Table 1. Uncorrelated p-distances (lower) and average number of differences (upper) between and within clades and populations.

The three methods of species delimitation, the ABGD, the mTPT, and the Bayesian analyses, suggested that H. pungens was, in fact, a species complex. On one hand, the ABGD and the mTPT approaches detected two candidate species within H. pungens. The first, not only included populations grouped in the Amaranthaceae host clade, but also the Puerto Rico cactus pest. The second species candidate contained the Cactaceae host clade. Finally, H. festerianus formed an independent group in both ABGD and mTPT analyses (S2 and S3 Figs).

Furthermore, the results of the Bayesian analysis gave support to both hypotheses (A and B) of speciation events. Under Hypothesis A, consistent with the results obtained with the ABGD and the mTPT analyses, H. pungens was a complex that included at least two species: H. pungens sensu stricto (the Amaranthaceae host clade) and Hypogeococcus sp. 1 (the Cactaceae host clade) (Posterior Probability = 0.995; S4 Fig). The time calibrated analysis suggested that the speciation event separating these inferred species occurred nearly 35,000 years ago (confidence interval 95% HDP = 13,200–88,000), and that both shared their last common ancestor with H. festerianus approximately 65,000 years ago (confidence interval 95% HDP = 30,800–116,600). The Bayesian analysis also gave support to Hypotheses B (PP > 0.95), indicating that H. pungens was a complex of three species. The first split occurred nearly 29,000 years ago (confidence interval 95% HDP = 10,912–49,104) separating the Amaranthaceae and the Cactaceae host clades (PP = 1). The second speciation event took place approximately 10,000 years ago (confidence interval 95% HDP = 2,081–16,368) and separated two species among cactus feeding mealybugs, Hypogeococcus sp. 1, encompassing the populations collected in Argentina (Cactaceae host clade in Fig 2) and Hypogeococcus sp. 2 involving the Australian samples (PP = 0.95) (Fig 2 and S4 Fig). Finally, H. festerianus appeared to be closely related to the H. pungens species complex, from which it diverged about 44,000 years ago (confidence interval 95% HDP = 21,824–70,928). For both hypotheses, the total of 37,500 trees generated in Bayesian analyses before burn-in and plotted in DensiTree showed congruent topologies (S4 Fig).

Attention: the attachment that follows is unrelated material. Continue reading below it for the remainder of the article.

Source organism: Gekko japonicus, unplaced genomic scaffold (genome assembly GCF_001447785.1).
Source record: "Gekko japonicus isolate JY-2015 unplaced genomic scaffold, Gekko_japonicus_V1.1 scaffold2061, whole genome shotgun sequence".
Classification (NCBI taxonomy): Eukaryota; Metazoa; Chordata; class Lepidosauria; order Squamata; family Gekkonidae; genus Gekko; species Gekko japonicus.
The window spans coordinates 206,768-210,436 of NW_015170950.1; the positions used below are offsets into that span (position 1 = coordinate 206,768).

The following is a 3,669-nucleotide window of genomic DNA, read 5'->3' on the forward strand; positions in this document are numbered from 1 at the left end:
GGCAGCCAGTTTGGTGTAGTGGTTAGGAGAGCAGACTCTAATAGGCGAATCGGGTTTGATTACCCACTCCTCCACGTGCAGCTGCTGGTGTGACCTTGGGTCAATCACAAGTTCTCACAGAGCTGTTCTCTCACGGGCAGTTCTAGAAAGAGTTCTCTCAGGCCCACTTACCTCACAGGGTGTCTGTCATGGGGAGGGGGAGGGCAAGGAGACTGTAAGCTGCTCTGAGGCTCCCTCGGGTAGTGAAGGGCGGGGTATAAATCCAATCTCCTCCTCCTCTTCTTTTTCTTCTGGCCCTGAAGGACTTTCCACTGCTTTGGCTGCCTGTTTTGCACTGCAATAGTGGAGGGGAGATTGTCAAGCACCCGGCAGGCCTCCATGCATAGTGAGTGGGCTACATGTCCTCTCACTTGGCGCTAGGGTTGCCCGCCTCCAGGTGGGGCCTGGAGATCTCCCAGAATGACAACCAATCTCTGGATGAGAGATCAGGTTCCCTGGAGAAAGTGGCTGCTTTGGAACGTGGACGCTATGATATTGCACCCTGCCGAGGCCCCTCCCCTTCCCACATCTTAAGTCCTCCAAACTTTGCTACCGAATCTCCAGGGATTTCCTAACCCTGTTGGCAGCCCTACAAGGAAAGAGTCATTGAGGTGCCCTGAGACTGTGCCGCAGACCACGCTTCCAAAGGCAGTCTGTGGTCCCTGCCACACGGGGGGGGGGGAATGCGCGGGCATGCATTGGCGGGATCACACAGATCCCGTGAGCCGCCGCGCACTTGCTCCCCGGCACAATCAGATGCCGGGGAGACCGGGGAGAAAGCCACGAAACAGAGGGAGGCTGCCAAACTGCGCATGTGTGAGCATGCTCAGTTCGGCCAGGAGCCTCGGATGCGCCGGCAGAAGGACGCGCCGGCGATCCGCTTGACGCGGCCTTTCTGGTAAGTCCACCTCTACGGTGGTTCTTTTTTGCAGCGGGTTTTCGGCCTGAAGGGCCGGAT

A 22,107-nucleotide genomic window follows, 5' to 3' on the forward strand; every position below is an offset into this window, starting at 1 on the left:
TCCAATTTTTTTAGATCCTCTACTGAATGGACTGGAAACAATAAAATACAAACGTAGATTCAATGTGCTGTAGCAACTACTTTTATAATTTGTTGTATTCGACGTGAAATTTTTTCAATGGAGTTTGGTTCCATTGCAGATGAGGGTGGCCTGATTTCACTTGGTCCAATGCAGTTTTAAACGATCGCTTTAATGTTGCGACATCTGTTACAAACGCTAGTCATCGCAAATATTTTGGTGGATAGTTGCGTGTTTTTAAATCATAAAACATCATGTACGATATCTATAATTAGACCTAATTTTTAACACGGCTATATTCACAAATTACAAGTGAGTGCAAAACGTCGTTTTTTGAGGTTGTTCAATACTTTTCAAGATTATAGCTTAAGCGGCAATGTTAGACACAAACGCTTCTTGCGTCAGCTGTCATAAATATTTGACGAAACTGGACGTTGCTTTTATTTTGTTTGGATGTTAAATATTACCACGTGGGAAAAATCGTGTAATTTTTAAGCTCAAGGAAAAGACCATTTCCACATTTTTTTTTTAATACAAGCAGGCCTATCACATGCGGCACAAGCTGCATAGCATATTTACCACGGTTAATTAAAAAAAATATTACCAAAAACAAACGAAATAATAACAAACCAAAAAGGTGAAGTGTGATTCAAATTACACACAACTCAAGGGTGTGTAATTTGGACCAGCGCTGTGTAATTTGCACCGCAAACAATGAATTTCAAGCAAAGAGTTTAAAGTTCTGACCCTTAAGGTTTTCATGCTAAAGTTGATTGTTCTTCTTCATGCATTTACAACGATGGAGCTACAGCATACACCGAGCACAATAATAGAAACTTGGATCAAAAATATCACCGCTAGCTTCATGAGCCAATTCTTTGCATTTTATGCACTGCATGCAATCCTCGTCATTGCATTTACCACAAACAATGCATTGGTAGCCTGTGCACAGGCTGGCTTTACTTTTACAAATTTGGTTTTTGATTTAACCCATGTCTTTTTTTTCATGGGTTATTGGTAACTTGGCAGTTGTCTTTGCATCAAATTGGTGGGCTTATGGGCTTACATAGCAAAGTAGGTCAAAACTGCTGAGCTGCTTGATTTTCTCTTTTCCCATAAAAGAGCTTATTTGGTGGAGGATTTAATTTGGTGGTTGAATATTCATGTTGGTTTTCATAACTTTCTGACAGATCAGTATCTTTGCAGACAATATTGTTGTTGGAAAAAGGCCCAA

Reproductive compatibility

The results of reproductive compatibility experiments suggested asymmetrical incompatibility. Control crosses of mealybugs from both hosts produced viable offspring (71.2% of 208 nymphs and 81.1% of 164 nymphs of the Amaranthaceae and Cactaceae host clades, respectively, reached the adult stage). In the inter-clade reciprocal crosses, 65.4% of 191 nymphs produced by Amaranthaceae clade females crossed with Cactaceae clade males reached adulthood (Table 2). In contrast, none of the 84 nymphs produced by Cactaceae clade females crossed with Amaranthaceae males reached the adult stage. In fact, none of the offspring produced in the latter cross developed beyond the second instar.

Table 2. Summary of the results of the reciprocal crosses between mealybugs from Amaranthaceae and Cactaceae host (N. Rep = number of replicates).

When females were dissected, we detected the presence of sperm in different proportions between treatments and controls (Table 2). In the hybrid crosses, females from Amaranthaceae host x males from Cactaceae host, we found sperm in the spermathecae in 3/5 dissected females; while in the control (♀Amaranthaceae x ♂Amaranthaceae) we observed that 4/5 females presented sperm in their spermathecae. In the reciprocal crosses, females from Cactaceae host x males from Amaranthaceae host, we found sperm in only 1 out of 5 females analyzed, while in Cactaceae host controls, 3/5 females had sperm in their spermathecae.

In both treatment and control crosses involving Amarathaceae host females we detected a biased sex-ratio. Sex ratio in the controls was 2:1 ♀:♂ (range 1:1–4:1 ♀:♂) and in the female from Amaranthaceae host x male from Cactaceae host, crosses were 1.7:1 : (range 1:1–6:0 ♀:♂). In contrast, we did not detect departures from the expected 1:1 sex ratio in crosses involving females from Cactaceae host (range 1:1–2:1 ♀:♂).